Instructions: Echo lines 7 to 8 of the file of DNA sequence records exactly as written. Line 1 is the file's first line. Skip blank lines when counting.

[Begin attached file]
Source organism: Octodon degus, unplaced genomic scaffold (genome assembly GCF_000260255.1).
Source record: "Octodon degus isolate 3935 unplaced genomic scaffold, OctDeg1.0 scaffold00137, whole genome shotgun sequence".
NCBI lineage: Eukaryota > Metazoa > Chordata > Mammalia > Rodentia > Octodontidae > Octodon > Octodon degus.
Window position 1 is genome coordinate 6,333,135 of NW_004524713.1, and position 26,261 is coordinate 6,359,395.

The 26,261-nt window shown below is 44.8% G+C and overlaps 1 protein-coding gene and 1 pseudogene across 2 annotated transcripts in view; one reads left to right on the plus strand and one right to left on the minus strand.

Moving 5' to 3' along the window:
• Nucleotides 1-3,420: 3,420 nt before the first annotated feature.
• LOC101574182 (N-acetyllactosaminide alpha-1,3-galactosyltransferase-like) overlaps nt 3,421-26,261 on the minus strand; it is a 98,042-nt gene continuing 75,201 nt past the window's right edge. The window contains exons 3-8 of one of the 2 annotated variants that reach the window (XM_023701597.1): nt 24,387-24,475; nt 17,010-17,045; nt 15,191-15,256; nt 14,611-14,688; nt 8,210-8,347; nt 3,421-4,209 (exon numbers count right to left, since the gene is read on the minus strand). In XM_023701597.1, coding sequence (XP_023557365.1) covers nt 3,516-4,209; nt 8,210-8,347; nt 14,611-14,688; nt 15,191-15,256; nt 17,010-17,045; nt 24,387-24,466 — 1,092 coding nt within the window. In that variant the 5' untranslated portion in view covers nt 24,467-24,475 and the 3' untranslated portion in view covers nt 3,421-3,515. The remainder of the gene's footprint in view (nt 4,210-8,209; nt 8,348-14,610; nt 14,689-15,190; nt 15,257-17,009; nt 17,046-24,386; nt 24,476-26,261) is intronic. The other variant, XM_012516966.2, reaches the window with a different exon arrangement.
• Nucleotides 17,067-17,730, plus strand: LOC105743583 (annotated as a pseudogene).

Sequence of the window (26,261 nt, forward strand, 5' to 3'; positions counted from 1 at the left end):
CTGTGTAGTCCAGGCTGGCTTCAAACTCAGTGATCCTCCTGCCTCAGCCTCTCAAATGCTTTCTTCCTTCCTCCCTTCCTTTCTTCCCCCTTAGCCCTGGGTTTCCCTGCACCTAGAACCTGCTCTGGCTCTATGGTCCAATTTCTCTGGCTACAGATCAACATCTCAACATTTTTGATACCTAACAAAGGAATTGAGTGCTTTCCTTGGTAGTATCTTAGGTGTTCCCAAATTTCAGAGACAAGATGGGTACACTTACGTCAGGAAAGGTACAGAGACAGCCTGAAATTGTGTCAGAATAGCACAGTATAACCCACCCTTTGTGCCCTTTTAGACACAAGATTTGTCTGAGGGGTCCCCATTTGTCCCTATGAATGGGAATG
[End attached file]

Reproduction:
• Nucleotides 1-3,420: 3,420 nt before the first annotated feature.
• LOC101574182 (N-acetyllactosaminide alpha-1,3-galactosyltransferase-like) overlaps nt 3,421-26,261 on the minus strand; it is a 98,042-nt gene continuing 75,201 nt past the window's right edge. The window contains exons 3-8 of one of the 2 annotated variants that reach the window (XM_023701597.1): nt 24,387-24,475; nt 17,010-17,045; nt 15,191-15,256; nt 14,611-14,688; nt 8,210-8,347; nt 3,421-4,209 (exon numbers count right to left, since the gene is read on the minus strand). In XM_023701597.1, coding sequence (XP_023557365.1) covers nt 3,516-4,209; nt 8,210-8,347; nt 14,611-14,688; nt 15,191-15,256; nt 17,010-17,045; nt 24,387-24,466 — 1,092 coding nt within the window. In that variant the 5' untranslated portion in view covers nt 24,467-24,475 and the 3' untranslated portion in view covers nt 3,421-3,515. The remainder of the gene's footprint in view (nt 4,210-8,209; nt 8,348-14,610; nt 14,689-15,190; nt 15,257-17,009; nt 17,046-24,386; nt 24,476-26,261) is intronic. The other variant, XM_012516966.2, reaches the window with a different exon arrangement.